Do X-rays show arthritis in your knees? If so, that’s likely the reason they’ve been sore or stiff. Your knees are critical to your mobility. They support you every day. At Apollo Pain Management, in Sun City Center, Florida, we’re here to help by offering these 6 tips to help you protect your knees when you have arthritis.
If you’re overweight or obese and have arthritis in your knees, losing weight is one of the most important things you can do to help yourself. Every pound you lose lessens the weight load on your knee joints by four pounds. If you lose 20 pounds, that relieves 80 pounds of pressure on your knee joints. If your knees could speak, they’d be thanking you for that 20-pound weight loss.
Plus, excess fatty tissue can produce inflammation in your body. Joint pain, swelling, stiffness, or redness are all signs of inflammation. Experts say losing weight is “a critical factor” in lowering inflammation.
Many jobs are sedentary, and you’re at risk of becoming too sedentary if you don’t get regular exercise. Sitting all day isn’t good for your knee joints. If you’re at the computer a lot during the day, take a break every 30 minutes. If you’re at home, get up and walk around the house, put in a load of laundry, or clean out a drawer.
The old saying, “use it or lose it” applies to those living with arthritis. It’s important to keep moving so that your joints don’t get so stiff that it becomes too painful to move. Appropriate forms of exercise help maintain your joint mobility and strength as well as reduce pain. If you make exercise an everyday part of your life, you’ll notice less pain, improvement in your sleep, and better daily functioning.
Non-weight-bearing exercise such as water-based therapy is very beneficial for sore knees. Check the schedule at your local recreation center for water aerobics classes, especially those geared to individuals with arthritis. Gentle range of motion and aerobic exercise gives you a good workout that doesn’t exacerbate your arthritis.
Tai chi is a low-impact exercise that improves joint flexibility, strength, and balance. Just walking in the neighborhood for 30 minutes five days a week is a great way to help maintain joint strength and mobility.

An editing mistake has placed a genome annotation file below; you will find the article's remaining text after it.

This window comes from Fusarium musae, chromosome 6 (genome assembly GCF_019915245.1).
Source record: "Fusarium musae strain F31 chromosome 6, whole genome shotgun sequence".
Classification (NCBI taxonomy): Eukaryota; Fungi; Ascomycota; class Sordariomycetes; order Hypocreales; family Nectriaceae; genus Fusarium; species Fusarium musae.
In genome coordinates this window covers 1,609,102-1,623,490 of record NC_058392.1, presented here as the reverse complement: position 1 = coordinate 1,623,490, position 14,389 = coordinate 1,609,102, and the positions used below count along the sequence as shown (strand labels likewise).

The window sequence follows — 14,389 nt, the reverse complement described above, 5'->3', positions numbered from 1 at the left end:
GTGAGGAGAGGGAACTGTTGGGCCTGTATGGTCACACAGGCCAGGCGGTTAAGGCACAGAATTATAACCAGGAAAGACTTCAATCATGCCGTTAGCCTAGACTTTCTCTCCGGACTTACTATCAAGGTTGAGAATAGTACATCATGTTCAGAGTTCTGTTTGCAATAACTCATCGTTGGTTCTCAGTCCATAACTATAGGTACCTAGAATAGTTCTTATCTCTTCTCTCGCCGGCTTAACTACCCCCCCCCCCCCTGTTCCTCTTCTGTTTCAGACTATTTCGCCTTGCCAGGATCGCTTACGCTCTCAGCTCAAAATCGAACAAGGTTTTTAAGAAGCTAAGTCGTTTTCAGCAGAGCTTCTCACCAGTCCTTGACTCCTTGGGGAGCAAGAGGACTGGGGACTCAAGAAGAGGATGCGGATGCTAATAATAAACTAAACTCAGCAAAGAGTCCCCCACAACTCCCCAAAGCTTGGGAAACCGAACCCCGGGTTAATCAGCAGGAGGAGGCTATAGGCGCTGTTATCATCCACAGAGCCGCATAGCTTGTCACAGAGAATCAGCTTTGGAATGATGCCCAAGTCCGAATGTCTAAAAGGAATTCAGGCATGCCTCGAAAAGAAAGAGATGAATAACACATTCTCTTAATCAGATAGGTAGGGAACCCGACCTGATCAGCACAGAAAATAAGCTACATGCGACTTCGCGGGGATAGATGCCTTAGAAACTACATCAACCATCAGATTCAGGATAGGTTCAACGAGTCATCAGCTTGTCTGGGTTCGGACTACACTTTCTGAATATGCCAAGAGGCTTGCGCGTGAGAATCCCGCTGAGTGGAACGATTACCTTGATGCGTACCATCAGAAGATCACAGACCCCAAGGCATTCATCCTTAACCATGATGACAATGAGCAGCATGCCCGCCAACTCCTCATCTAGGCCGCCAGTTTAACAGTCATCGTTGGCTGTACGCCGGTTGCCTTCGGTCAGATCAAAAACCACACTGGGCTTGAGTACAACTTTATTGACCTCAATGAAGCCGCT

If your new year’s resolution is to work out or join a class at your gym, start the exercises at a slow pace. Ask about a class geared to those with arthritis. Many gyms have classes for seniors or those with mobility issues.
Even in a senior class, begin your routine slowly. If you haven’t done squats in years, start with baby squats; only bend your knees slightly instead of doing a full squat. Arthritic cartilage is more likely to tear when it’s stretched suddenly in a new way
When you have arthritis, it’s especially important to warm up before you start exercising. Stretching warms up the muscles surrounding your knee joints and helps lubricate your joint tissue. Start with gentle stretches such as sitting in a chair and gently raising your feet off the floor, then putting them back down; repeat 10 times with each leg. Then stand and with chair support, raise each knee 10 times. Baby squats are also great for stretching the muscles that support your knee: Hold on to a chair and bend your knees slightly, then return to your standing position; repeat 10 times.
You shouldn’t feel any pain when you’re exercising. If you do, simply stop that move and try it again when your exercise routine is more established.
Your physician may refer you to Apollo Pain Management. Call or request an appointment online.